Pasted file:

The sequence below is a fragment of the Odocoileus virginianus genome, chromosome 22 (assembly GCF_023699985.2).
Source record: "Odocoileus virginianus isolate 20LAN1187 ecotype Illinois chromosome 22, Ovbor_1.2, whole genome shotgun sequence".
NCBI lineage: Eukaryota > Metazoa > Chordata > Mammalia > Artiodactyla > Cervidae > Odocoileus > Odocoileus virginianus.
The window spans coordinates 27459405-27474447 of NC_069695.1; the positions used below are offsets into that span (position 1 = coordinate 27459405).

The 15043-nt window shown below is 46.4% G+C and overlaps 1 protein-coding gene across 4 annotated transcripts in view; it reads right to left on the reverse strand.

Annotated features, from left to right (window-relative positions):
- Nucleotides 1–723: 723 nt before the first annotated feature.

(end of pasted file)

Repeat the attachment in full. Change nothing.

The sequence below is a fragment of the Odocoileus virginianus genome, chromosome 22 (assembly GCF_023699985.2).
Source record: "Odocoileus virginianus isolate 20LAN1187 ecotype Illinois chromosome 22, Ovbor_1.2, whole genome shotgun sequence".
NCBI lineage: Eukaryota > Metazoa > Chordata > Mammalia > Artiodactyla > Cervidae > Odocoileus > Odocoileus virginianus.
The window spans coordinates 27459405-27474447 of NC_069695.1; the positions used below are offsets into that span (position 1 = coordinate 27459405).

The 15043-nt window shown below is 46.4% G+C and overlaps 1 protein-coding gene across 4 annotated transcripts in view; it reads right to left on the reverse strand.

Annotated features, from left to right (window-relative positions):
- Nucleotides 1–723: 723 nt before the first annotated feature.